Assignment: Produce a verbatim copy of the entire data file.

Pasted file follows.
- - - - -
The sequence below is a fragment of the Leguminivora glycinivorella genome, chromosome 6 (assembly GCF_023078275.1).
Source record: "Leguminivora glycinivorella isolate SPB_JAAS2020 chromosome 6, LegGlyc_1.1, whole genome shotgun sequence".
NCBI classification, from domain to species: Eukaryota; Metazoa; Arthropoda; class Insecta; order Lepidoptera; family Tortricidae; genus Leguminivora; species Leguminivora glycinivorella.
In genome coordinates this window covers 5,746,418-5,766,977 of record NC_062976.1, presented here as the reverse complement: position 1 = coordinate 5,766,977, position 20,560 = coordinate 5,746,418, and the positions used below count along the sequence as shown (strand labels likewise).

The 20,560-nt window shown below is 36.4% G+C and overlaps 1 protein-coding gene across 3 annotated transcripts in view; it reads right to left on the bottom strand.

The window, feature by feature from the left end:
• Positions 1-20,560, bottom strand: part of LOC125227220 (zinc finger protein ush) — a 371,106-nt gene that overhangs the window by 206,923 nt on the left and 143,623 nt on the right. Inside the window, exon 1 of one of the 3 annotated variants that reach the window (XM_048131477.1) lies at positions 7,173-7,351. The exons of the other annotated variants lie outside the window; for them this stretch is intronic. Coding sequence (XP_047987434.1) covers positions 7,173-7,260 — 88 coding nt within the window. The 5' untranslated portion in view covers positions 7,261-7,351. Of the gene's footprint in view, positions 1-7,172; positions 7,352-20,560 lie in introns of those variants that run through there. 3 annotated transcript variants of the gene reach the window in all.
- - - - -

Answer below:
The sequence below is a fragment of the Leguminivora glycinivorella genome, chromosome 6 (assembly GCF_023078275.1).
Source record: "Leguminivora glycinivorella isolate SPB_JAAS2020 chromosome 6, LegGlyc_1.1, whole genome shotgun sequence".
NCBI classification, from domain to species: Eukaryota; Metazoa; Arthropoda; class Insecta; order Lepidoptera; family Tortricidae; genus Leguminivora; species Leguminivora glycinivorella.
In genome coordinates this window covers 5,746,418-5,766,977 of record NC_062976.1, presented here as the reverse complement: position 1 = coordinate 5,766,977, position 20,560 = coordinate 5,746,418, and the positions used below count along the sequence as shown (strand labels likewise).

The 20,560-nt window shown below is 36.4% G+C and overlaps 1 protein-coding gene across 3 annotated transcripts in view; it reads right to left on the bottom strand.

The window, feature by feature from the left end:
• Positions 1-20,560, bottom strand: part of LOC125227220 (zinc finger protein ush) — a 371,106-nt gene that overhangs the window by 206,923 nt on the left and 143,623 nt on the right. Inside the window, exon 1 of one of the 3 annotated variants that reach the window (XM_048131477.1) lies at positions 7,173-7,351. The exons of the other annotated variants lie outside the window; for them this stretch is intronic. Coding sequence (XP_047987434.1) covers positions 7,173-7,260 — 88 coding nt within the window. The 5' untranslated portion in view covers positions 7,261-7,351. Of the gene's footprint in view, positions 1-7,172; positions 7,352-20,560 lie in introns of those variants that run through there. 3 annotated transcript variants of the gene reach the window in all.